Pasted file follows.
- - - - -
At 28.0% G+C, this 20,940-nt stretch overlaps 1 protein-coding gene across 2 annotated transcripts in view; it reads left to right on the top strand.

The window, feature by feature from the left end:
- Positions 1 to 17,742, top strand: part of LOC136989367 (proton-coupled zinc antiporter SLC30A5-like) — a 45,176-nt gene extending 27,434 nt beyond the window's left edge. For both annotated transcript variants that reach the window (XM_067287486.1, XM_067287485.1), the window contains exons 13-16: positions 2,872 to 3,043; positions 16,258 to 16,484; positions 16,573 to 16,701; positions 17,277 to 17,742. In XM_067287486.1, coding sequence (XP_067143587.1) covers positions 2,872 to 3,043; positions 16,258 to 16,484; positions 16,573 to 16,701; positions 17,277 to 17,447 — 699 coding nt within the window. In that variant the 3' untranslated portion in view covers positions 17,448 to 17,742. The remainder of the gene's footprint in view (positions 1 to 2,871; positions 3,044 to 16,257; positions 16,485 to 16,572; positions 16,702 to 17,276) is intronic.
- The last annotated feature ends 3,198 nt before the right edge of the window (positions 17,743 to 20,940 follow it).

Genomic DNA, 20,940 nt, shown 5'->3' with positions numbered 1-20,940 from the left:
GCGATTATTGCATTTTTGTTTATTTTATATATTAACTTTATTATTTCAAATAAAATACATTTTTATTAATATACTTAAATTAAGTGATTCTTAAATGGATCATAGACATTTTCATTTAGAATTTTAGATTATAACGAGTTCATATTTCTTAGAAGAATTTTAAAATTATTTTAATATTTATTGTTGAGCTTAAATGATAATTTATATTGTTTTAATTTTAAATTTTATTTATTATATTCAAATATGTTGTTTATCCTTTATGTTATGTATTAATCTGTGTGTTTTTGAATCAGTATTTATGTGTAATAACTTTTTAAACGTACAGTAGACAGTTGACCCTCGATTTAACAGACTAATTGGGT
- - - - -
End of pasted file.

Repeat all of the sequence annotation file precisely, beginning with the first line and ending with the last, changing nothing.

At 28.0% G+C, this 20,940-nt stretch overlaps 1 protein-coding gene across 2 annotated transcripts in view; it reads left to right on the top strand.

The window, feature by feature from the left end:
- Positions 1 to 17,742, top strand: part of LOC136989367 (proton-coupled zinc antiporter SLC30A5-like) — a 45,176-nt gene extending 27,434 nt beyond the window's left edge. For both annotated transcript variants that reach the window (XM_067287486.1, XM_067287485.1), the window contains exons 13-16: positions 2,872 to 3,043; positions 16,258 to 16,484; positions 16,573 to 16,701; positions 17,277 to 17,742. In XM_067287486.1, coding sequence (XP_067143587.1) covers positions 2,872 to 3,043; positions 16,258 to 16,484; positions 16,573 to 16,701; positions 17,277 to 17,447 — 699 coding nt within the window. In that variant the 3' untranslated portion in view covers positions 17,448 to 17,742. The remainder of the gene's footprint in view (positions 1 to 2,871; positions 3,044 to 16,257; positions 16,485 to 16,572; positions 16,702 to 17,276) is intronic.
- The last annotated feature ends 3,198 nt before the right edge of the window (positions 17,743 to 20,940 follow it).

Genomic DNA, 20,940 nt, shown 5'->3' with positions numbered 1-20,940 from the left:
GCGATTATTGCATTTTTGTTTATTTTATATATTAACTTTATTATTTCAAATAAAATACATTTTTATTAATATACTTAAATTAAGTGATTCTTAAATGGATCATAGACATTTTCATTTAGAATTTTAGATTATAACGAGTTCATATTTCTTAGAAGAATTTTAAAATTATTTTAATATTTATTGTTGAGCTTAAATGATAATTTATATTGTTTTAATTTTAAATTTTATTTATTATATTCAAATATGTTGTTTATCCTTTATGTTATGTATTAATCTGTGTGTTTTTGAATCAGTATTTATGTGTAATAACTTTTTAAACGTACAGTAGACAGTTGACCCTCGATTTAACAGACTAATTGGGT